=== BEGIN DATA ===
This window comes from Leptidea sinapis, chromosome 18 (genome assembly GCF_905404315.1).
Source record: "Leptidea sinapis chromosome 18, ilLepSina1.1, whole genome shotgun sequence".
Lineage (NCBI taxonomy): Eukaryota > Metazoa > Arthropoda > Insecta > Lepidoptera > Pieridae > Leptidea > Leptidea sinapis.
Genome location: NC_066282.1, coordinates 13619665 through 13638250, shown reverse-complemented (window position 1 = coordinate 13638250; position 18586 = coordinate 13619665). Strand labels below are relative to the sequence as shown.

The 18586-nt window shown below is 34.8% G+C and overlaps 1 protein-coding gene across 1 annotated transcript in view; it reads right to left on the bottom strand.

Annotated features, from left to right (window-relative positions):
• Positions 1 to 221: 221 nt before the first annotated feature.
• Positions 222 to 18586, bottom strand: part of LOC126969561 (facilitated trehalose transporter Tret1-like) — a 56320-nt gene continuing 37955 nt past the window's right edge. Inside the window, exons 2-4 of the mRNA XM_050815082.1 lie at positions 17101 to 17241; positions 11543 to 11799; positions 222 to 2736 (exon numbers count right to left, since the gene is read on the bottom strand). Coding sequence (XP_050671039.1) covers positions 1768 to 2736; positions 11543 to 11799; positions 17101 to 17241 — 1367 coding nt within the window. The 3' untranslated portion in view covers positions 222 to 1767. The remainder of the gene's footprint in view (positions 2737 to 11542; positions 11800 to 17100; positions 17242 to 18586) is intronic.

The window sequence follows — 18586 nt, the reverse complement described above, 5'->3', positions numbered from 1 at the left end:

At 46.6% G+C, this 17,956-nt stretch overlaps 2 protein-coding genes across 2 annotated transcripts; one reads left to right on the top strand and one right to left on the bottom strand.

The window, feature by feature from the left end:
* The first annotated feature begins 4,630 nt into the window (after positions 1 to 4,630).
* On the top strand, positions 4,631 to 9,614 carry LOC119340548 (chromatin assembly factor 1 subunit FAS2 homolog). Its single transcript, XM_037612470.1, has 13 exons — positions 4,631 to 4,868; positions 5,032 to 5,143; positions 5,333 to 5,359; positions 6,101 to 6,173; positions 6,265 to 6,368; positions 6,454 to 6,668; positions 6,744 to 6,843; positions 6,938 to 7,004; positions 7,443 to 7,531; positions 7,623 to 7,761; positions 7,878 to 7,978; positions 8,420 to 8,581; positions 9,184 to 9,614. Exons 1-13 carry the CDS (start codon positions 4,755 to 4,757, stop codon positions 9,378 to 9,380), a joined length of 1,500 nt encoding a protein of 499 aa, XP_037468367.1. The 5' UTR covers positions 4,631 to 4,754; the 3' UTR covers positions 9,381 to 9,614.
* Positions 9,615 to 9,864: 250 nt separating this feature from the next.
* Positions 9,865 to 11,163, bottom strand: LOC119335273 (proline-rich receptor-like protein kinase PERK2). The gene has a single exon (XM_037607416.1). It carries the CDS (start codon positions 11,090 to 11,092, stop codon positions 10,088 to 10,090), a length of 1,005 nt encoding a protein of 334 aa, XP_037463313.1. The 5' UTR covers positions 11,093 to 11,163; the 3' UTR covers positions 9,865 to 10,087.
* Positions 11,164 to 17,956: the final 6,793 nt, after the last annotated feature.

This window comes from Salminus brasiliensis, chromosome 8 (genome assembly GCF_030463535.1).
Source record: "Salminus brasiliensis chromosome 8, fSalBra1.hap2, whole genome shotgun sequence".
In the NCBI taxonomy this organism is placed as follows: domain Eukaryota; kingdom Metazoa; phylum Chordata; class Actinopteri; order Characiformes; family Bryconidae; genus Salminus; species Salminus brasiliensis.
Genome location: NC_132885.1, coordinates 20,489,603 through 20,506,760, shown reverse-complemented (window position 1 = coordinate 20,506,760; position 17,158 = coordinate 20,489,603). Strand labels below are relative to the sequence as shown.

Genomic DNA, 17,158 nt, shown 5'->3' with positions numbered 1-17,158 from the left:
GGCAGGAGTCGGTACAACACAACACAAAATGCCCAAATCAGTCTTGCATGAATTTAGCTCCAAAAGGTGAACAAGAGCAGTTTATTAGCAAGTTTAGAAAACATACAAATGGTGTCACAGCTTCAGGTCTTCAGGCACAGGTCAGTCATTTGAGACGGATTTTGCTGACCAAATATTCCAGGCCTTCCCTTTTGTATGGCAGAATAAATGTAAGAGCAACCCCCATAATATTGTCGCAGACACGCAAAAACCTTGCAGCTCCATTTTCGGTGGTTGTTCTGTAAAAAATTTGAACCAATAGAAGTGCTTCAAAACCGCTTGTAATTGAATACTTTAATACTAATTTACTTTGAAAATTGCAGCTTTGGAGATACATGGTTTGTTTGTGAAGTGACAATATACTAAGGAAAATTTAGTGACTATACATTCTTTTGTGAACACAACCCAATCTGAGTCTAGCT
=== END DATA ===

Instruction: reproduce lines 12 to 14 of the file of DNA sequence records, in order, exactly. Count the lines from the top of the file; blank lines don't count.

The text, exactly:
* The first annotated feature begins 4,630 nt into the window (after positions 1 to 4,630).
* On the top strand, positions 4,631 to 9,614 carry LOC119340548 (chromatin assembly factor 1 subunit FAS2 homolog). Its single transcript, XM_037612470.1, has 13 exons — positions 4,631 to 4,868; positions 5,032 to 5,143; positions 5,333 to 5,359; positions 6,101 to 6,173; positions 6,265 to 6,368; positions 6,454 to 6,668; positions 6,744 to 6,843; positions 6,938 to 7,004; positions 7,443 to 7,531; positions 7,623 to 7,761; positions 7,878 to 7,978; positions 8,420 to 8,581; positions 9,184 to 9,614. Exons 1-13 carry the CDS (start codon positions 4,755 to 4,757, stop codon positions 9,378 to 9,380), a joined length of 1,500 nt encoding a protein of 499 aa, XP_037468367.1. The 5' UTR covers positions 4,631 to 4,754; the 3' UTR covers positions 9,381 to 9,614.
* Positions 9,615 to 9,864: 250 nt separating this feature from the next.